Curiosity carries 10 science instruments. Some are the first of their kind on Mars, such as a laser-firing instrument for checking the chemical make-up of rocks from a distance. The rover will use a drill and scoop at the end of its robotic arm to gather soil and powdered samples of rock interiors, then sieve and parcel out these samples into analytical laboratory instruments inside the rover. To handle this science toolkit, Curiosity is twice as long and five times as heavy as Spirit or Opportunity.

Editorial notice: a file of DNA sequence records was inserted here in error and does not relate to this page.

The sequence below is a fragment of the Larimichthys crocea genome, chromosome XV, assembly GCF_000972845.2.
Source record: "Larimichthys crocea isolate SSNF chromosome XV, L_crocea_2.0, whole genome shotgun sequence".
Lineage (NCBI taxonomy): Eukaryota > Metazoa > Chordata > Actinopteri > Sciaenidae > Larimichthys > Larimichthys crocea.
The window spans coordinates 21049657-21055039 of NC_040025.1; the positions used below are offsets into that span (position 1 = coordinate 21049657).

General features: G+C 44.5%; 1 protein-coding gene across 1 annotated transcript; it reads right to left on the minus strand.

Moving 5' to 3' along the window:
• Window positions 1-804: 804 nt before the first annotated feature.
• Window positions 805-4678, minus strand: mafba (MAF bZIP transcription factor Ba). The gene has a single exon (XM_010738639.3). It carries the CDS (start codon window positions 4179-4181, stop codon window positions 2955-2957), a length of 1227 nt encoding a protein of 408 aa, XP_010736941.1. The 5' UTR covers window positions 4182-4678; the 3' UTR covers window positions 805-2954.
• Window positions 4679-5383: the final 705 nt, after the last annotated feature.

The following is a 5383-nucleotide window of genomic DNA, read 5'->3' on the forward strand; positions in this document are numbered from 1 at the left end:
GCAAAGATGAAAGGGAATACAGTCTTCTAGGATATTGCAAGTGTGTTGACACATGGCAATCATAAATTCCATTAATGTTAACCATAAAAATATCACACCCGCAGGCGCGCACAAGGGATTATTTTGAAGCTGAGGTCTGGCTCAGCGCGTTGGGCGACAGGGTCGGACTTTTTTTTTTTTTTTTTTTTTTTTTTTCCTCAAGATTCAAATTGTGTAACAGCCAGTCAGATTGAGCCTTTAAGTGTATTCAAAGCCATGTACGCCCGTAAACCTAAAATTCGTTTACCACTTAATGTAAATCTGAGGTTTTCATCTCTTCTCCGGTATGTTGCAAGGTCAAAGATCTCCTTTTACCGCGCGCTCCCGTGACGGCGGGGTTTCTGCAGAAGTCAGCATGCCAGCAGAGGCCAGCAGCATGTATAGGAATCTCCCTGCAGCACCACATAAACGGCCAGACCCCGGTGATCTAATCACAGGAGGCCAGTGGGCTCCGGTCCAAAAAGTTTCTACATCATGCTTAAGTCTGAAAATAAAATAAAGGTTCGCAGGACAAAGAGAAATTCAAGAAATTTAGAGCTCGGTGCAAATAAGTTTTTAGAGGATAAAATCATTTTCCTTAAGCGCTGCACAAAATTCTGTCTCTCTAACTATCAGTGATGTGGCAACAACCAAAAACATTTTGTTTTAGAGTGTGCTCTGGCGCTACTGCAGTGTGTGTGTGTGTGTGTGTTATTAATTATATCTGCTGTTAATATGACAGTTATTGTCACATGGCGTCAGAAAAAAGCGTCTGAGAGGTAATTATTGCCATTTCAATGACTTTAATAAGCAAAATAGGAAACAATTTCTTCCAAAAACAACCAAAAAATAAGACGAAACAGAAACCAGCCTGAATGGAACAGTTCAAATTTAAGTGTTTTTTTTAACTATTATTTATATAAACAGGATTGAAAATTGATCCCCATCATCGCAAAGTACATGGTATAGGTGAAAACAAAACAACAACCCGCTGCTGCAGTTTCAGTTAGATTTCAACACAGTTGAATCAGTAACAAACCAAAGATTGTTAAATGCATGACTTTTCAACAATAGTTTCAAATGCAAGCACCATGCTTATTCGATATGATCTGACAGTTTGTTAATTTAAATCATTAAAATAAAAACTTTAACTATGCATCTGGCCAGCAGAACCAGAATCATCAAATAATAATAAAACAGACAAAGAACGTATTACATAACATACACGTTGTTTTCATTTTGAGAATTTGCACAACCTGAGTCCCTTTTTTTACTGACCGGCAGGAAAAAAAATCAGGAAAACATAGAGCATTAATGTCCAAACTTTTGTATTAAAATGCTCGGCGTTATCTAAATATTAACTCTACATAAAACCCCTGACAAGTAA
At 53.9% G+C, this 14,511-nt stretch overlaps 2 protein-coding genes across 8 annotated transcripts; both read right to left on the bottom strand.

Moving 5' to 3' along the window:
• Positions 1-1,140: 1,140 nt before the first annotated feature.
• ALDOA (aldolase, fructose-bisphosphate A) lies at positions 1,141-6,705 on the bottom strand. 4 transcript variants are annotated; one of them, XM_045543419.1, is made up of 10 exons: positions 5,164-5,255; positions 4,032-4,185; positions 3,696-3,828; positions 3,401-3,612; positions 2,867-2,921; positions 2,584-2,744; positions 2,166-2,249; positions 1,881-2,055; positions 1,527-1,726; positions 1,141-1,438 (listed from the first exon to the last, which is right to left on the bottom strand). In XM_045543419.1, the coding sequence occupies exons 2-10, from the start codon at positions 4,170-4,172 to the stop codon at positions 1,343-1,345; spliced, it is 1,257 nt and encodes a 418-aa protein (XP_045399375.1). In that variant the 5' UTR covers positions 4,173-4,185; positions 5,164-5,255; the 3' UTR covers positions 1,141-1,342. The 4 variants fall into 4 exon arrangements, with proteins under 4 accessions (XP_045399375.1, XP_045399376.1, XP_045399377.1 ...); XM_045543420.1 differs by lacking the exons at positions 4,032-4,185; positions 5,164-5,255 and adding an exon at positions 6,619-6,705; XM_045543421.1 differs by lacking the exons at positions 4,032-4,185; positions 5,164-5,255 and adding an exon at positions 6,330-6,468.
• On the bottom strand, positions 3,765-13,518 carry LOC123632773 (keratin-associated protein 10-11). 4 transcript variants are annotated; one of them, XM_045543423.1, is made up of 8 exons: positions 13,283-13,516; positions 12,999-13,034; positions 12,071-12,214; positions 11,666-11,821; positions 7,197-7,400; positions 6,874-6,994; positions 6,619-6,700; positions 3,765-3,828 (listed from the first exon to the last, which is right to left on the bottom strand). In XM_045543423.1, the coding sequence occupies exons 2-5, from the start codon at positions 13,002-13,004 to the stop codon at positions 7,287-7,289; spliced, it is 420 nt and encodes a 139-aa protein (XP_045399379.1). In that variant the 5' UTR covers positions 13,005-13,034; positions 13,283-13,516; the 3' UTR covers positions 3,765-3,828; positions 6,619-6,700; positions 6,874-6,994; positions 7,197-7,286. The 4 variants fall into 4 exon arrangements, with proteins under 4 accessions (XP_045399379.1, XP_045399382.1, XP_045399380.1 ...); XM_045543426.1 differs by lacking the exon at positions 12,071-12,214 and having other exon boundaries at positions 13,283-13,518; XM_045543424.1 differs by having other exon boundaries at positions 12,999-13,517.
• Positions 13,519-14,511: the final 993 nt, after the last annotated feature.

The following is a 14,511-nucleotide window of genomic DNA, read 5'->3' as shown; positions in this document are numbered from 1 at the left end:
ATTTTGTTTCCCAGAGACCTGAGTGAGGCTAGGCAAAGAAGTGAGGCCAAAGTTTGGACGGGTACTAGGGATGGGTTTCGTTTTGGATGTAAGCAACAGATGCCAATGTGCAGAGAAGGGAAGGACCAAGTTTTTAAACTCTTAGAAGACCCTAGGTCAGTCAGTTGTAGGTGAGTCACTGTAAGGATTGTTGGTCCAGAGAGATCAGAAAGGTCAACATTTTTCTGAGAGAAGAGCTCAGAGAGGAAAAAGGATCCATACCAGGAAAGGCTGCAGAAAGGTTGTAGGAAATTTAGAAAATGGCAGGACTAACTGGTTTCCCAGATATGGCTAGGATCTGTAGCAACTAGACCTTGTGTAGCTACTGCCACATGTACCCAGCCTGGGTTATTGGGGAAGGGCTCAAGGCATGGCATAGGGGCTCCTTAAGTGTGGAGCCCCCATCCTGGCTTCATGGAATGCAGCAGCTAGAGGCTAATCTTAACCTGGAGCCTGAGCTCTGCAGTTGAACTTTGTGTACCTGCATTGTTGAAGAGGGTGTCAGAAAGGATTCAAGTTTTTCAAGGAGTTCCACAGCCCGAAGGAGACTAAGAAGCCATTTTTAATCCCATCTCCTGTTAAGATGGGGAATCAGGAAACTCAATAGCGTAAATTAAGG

NASA has just released a spectacular new image of Curiosity descending to Mars. Taken by the HiRISE camera onboard the Mars Reconnaissance Orbiter, the snapshot shows the parachute fully inflated about one minute before touchdown: